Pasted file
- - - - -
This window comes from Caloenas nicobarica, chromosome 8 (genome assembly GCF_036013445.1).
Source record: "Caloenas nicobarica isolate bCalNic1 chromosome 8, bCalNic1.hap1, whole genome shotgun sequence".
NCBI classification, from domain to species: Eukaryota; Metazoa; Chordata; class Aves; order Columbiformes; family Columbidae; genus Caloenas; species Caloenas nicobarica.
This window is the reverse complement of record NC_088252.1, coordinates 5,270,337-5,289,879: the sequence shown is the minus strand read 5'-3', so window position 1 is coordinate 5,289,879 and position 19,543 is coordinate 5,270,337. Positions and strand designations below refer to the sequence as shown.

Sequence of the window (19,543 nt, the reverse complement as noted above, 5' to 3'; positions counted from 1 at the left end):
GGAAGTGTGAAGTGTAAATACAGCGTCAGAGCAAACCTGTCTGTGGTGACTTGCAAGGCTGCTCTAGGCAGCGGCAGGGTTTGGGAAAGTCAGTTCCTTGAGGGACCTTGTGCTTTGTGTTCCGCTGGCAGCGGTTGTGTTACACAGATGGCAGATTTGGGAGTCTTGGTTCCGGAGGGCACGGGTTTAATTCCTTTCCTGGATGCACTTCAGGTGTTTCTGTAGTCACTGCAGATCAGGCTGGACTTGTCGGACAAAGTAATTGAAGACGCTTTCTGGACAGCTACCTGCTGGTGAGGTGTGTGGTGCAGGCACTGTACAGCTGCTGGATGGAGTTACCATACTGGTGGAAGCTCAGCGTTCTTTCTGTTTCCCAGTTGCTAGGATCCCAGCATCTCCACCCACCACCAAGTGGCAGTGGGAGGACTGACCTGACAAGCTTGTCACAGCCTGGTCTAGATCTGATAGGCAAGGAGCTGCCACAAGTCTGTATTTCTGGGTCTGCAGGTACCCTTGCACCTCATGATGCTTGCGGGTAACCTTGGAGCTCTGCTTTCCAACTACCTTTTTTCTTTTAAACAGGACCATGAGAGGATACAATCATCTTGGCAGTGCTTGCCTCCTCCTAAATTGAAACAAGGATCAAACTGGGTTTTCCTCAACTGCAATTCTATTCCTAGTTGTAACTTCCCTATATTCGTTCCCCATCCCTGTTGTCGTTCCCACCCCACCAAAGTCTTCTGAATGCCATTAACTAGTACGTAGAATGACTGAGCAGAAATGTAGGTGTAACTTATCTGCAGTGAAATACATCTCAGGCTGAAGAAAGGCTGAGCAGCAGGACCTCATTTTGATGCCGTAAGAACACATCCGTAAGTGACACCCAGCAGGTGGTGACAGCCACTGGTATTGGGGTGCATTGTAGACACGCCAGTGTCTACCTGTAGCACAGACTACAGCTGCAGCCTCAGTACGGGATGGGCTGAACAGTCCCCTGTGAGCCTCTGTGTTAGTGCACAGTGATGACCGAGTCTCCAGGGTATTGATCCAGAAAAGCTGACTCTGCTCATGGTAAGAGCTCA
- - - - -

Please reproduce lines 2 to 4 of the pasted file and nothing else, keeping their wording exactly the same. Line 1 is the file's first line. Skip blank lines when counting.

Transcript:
Source record: "Caloenas nicobarica isolate bCalNic1 chromosome 8, bCalNic1.hap1, whole genome shotgun sequence".
NCBI classification, from domain to species: Eukaryota; Metazoa; Chordata; class Aves; order Columbiformes; family Columbidae; genus Caloenas; species Caloenas nicobarica.
This window is the reverse complement of record NC_088252.1, coordinates 5,270,337-5,289,879: the sequence shown is the minus strand read 5'-3', so window position 1 is coordinate 5,289,879 and position 19,543 is coordinate 5,270,337. Positions and strand designations below refer to the sequence as shown.